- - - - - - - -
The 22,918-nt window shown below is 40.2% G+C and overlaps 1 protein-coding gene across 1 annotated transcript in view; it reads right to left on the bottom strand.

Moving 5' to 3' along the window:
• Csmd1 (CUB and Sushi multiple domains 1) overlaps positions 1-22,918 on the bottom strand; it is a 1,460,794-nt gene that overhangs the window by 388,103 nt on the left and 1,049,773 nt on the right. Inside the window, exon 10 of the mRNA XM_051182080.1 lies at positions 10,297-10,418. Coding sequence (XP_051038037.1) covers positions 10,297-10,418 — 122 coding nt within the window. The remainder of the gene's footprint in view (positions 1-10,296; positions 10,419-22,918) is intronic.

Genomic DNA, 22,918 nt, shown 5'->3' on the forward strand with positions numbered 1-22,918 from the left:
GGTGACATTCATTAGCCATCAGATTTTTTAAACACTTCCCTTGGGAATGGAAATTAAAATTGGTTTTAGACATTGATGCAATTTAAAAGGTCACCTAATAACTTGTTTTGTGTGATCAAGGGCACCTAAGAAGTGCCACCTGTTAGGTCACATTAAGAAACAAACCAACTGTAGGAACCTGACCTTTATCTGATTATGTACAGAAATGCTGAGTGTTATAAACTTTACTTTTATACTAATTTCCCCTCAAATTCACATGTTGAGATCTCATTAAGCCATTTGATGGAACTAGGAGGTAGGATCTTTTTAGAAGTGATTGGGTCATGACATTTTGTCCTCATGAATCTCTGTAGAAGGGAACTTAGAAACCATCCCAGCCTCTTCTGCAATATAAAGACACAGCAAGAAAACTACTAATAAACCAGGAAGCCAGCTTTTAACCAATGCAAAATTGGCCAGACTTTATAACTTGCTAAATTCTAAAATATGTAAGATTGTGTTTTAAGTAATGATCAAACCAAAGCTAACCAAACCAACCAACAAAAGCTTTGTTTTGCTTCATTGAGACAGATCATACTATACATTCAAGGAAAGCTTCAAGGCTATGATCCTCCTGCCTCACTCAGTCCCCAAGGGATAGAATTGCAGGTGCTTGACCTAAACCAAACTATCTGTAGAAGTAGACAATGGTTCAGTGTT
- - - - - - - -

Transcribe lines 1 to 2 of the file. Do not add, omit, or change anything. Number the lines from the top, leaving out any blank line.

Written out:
The 22,918-nt window shown below is 40.2% G+C and overlaps 1 protein-coding gene across 1 annotated transcript in view; it reads right to left on the bottom strand.

Moving 5' to 3' along the window: